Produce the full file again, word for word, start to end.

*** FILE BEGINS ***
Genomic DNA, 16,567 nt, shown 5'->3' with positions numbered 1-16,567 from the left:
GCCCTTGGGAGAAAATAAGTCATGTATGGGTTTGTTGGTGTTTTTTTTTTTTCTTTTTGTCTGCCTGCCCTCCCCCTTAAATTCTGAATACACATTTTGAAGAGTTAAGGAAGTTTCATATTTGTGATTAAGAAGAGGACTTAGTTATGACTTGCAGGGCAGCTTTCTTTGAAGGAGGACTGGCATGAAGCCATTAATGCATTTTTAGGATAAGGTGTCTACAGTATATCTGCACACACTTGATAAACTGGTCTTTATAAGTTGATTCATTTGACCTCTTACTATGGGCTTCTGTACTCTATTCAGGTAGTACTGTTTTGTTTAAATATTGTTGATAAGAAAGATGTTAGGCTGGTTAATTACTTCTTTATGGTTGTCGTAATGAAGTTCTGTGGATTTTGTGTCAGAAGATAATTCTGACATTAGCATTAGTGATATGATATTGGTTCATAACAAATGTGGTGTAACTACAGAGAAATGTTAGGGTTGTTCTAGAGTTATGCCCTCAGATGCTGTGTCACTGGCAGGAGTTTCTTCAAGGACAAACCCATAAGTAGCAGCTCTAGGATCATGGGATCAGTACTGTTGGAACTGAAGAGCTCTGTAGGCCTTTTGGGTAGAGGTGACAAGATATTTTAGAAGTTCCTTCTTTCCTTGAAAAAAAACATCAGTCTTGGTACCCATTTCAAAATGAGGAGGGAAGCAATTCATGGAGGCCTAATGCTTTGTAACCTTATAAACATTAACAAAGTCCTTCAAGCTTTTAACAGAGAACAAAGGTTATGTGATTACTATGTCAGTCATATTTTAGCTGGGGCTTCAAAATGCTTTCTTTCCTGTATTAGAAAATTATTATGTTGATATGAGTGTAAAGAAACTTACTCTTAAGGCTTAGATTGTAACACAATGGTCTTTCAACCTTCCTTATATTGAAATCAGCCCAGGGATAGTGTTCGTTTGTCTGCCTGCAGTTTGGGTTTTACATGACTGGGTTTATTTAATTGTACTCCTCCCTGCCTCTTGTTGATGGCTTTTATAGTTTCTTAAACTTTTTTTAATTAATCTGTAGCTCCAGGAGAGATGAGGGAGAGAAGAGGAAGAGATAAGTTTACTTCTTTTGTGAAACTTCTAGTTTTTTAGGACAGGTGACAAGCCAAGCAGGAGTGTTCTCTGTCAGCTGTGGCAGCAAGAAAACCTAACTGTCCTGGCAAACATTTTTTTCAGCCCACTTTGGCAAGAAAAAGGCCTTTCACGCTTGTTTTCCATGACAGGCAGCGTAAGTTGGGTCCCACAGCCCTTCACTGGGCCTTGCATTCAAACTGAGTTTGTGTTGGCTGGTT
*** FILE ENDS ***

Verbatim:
Genomic DNA, 16,567 nt, shown 5'->3' with positions numbered 1-16,567 from the left:
GCCCTTGGGAGAAAATAAGTCATGTATGGGTTTGTTGGTGTTTTTTTTTTTTCTTTTTGTCTGCCTGCCCTCCCCCTTAAATTCTGAATACACATTTTGAAGAGTTAAGGAAGTTTCATATTTGTGATTAAGAAGAGGACTTAGTTATGACTTGCAGGGCAGCTTTCTTTGAAGGAGGACTGGCATGAAGCCATTAATGCATTTTTAGGATAAGGTGTCTACAGTATATCTGCACACACTTGATAAACTGGTCTTTATAAGTTGATTCATTTGACCTCTTACTATGGGCTTCTGTACTCTATTCAGGTAGTACTGTTTTGTTTAAATATTGTTGATAAGAAAGATGTTAGGCTGGTTAATTACTTCTTTATGGTTGTCGTAATGAAGTTCTGTGGATTTTGTGTCAGAAGATAATTCTGACATTAGCATTAGTGATATGATATTGGTTCATAACAAATGTGGTGTAACTACAGAGAAATGTTAGGGTTGTTCTAGAGTTATGCCCTCAGATGCTGTGTCACTGGCAGGAGTTTCTTCAAGGACAAACCCATAAGTAGCAGCTCTAGGATCATGGGATCAGTACTGTTGGAACTGAAGAGCTCTGTAGGCCTTTTGGGTAGAGGTGACAAGATATTTTAGAAGTTCCTTCTTTCCTTGAAAAAAAACATCAGTCTTGGTACCCATTTCAAAATGAGGAGGGAAGCAATTCATGGAGGCCTAATGCTTTGTAACCTTATAAACATTAACAAAGTCCTTCAAGCTTTTAACAGAGAACAAAGGTTATGTGATTACTATGTCAGTCATATTTTAGCTGGGGCTTCAAAATGCTTTCTTTCCTGTATTAGAAAATTATTATGTTGATATGAGTGTAAAGAAACTTACTCTTAAGGCTTAGATTGTAACACAATGGTCTTTCAACCTTCCTTATATTGAAATCAGCCCAGGGATAGTGTTCGTTTGTCTGCCTGCAGTTTGGGTTTTACATGACTGGGTTTATTTAATTGTACTCCTCCCTGCCTCTTGTTGATGGCTTTTATAGTTTCTTAAACTTTTTTTAATTAATCTGTAGCTCCAGGAGAGATGAGGGAGAGAAGAGGAAGAGATAAGTTTACTTCTTTTGTGAAACTTCTAGTTTTTTAGGACAGGTGACAAGCCAAGCAGGAGTGTTCTCTGTCAGCTGTGGCAGCAAGAAAACCTAACTGTCCTGGCAAACATTTTTTTCAGCCCACTTTGGCAAGAAAAAGGCCTTTCACGCTTGTTTTCCATGACAGGCAGCGTAAGTTGGGTCCCACAGCCCTTCACTGGGCCTTGCATTCAAACTGAGTTTGTGTTGGCTGGTT